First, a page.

Sunday, December 11, 2011

Danny Gatton's Telecaster

"The Humbler” is the nickname that Amos Garrett gave to Danny Gatton and that knickname stuck. To guitarists that watched him play, it made them want to sell their equipment or practice more.

Gatton was a Telemaster that held the title of “World’s Greatest Unknown Guitarist.” He was an amazing player and ususally weilded a 1953 Telecaster that his father purchased new for him. Occasionally he played a Gibson ES-295, that also was new when he bought it.

Danny Gatton’s father played guitar. So a teen, Gatton began playing guitar. Some would call him a prodigy and I would have to agree. Gatton lived in Maryland and could usually be found playing music in clubs in the Washington D.C. area. He could go from Country Tele licks to Jazz to Blues to slide guitar during the same song.

He was in Roger Miller’s back-up band. He also jammed with reknown steel player, Buddy Emmons.

In the music business, Gatton was an unknown. To guitar afficienados and well known players, such as Les Paul, Clapton, Willie Nelson, Alvin Lee, Steve Earle, Chris Isaak and Jimmy Vaughn, Gatton was appreciated and envied. He appeared on-stage with some of these artists.

During Gatton’s career a rumor surfaced regarding the competition between Danny and Roy Buchanan.

Buchanan and Gatton were frequent jamming partners. Both were Tele-masters, both underappreciated by the public and unfortunately both met an untimely end.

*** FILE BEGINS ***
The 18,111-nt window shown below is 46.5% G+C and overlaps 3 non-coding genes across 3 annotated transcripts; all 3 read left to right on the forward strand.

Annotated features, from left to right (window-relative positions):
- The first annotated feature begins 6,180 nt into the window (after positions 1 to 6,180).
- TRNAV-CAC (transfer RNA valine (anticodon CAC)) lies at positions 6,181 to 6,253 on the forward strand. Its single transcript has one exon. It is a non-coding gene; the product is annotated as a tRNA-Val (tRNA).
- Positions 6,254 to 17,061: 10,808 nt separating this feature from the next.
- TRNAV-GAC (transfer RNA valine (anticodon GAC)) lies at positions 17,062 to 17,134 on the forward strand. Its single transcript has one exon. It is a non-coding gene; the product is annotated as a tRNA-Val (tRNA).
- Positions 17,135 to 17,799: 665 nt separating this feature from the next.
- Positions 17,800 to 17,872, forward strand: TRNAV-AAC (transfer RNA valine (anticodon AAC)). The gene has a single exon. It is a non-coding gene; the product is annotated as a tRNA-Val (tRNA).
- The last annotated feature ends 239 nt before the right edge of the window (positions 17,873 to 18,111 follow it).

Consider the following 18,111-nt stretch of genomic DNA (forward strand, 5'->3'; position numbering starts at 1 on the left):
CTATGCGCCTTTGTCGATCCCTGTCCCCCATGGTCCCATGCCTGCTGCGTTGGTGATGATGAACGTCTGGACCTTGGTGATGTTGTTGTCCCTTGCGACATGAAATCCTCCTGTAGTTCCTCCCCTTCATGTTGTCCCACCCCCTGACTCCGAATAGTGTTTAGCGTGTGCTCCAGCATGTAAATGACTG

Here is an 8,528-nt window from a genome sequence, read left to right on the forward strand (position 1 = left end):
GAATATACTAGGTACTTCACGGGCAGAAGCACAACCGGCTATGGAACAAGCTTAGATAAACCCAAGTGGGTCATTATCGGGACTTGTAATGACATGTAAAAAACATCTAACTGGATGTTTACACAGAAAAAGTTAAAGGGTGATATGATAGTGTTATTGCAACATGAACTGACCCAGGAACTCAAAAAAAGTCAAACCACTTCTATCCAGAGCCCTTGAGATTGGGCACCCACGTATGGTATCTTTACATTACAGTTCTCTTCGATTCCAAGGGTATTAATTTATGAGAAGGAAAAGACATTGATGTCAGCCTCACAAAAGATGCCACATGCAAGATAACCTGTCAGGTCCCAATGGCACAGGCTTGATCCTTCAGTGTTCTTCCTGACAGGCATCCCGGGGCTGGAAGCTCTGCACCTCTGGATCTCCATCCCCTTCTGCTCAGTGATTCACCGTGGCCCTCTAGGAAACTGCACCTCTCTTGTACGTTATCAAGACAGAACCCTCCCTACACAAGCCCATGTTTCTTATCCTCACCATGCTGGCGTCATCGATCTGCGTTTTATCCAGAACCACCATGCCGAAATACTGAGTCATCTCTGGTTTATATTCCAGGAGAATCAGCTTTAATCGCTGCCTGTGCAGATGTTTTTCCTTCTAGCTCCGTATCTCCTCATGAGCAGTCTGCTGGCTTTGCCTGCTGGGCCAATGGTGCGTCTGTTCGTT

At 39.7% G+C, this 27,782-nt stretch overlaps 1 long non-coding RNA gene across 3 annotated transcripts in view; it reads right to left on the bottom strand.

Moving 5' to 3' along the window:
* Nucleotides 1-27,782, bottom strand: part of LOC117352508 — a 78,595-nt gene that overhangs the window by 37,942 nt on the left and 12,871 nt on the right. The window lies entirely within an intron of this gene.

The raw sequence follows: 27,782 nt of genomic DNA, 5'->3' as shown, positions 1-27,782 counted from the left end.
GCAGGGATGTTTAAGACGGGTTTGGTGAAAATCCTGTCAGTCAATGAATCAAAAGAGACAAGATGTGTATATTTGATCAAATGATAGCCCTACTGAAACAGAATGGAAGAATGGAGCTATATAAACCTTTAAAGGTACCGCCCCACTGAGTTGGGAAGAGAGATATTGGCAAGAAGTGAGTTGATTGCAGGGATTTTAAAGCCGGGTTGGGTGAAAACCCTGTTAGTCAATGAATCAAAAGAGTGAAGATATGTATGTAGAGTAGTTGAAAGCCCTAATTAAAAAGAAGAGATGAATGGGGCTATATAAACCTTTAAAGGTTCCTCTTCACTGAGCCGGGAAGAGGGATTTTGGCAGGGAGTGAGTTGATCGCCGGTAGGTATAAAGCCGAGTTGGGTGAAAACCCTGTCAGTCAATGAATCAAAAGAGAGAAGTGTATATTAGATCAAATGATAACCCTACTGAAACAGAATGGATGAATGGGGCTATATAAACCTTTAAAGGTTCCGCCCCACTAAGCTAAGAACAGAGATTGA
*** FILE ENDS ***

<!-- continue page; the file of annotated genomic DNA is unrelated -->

Note the metal plate on the body

Early in his career Danny Gatton had his 1953 Fender Telecaster modified by adding two Joe Barden pick-ups and a device Gatton called, “The Magic Dingus.” The pickup switch on the Tele had been bent down and the original knob had been replaced with some sort of green monster-like toy.

The Magic Dingus was actually a controller that fit on the bottom section of the Teles body. Gatton had mounted a metal plate that ran from the end of the pickup and bridge mount to the far end of the body. On this he mounted the Dingus, which was actually a remote effects controller.

Gatton idolized Les Paul and originally used the Dingus on a 3 pickup Les Paul guitar to control reverb, tremolo, a phase shifter and an Echoplex. I’m going to guess the Magic Dingus was Gatton’s version of The Paulveriser.

After he was criticised for relying to heavily on effects, Gatton removed the Magic Dingus, but not the mounting plate. After that the only effect Gatton relied on was an old Echoplex or a Chandler digital echo unit.

As far as amplifiers, Gatton was a Fender player. He used two ‘50’s Twin amps, a blackface Super Reverb and three modified Fender Vibrolux amps.

Gatton’s other passion, beside guitar, was restoring vintage automobiles. I recall reading that Gatton traded his 1953 Telecaster for a valuable old car that he wanted to restore. I’ve looked to see if I can find cooberating evidence, but I cannot find any and apparently Gatton’s widow and daughter have his old ’53 Tele, among the many guitars he left them.

Custom Shop Tele/Slide with Bottle

As I recall after the sale, Mike Stevens, one of Fender’s Custom Shop more well known designers, built Danny a new Telecaster that was based on his 1953 model.

The guitar, which was numbered DG00001, featured early-model Joe Barden pickups, a .05 capacitor so Gatton could create wah effects. Stevens had applied a beautiful butterscotch finish to the instrument. But Gatton’s brother redid the finish by applying Ditzler Sunshine yellow over a gold base to recreate the look of Gatton’s ES-295.

On October 4, 1994, Gatton went to his garage, where he restored his cars. He locked the door and shot himself with a gun. He left no explanation.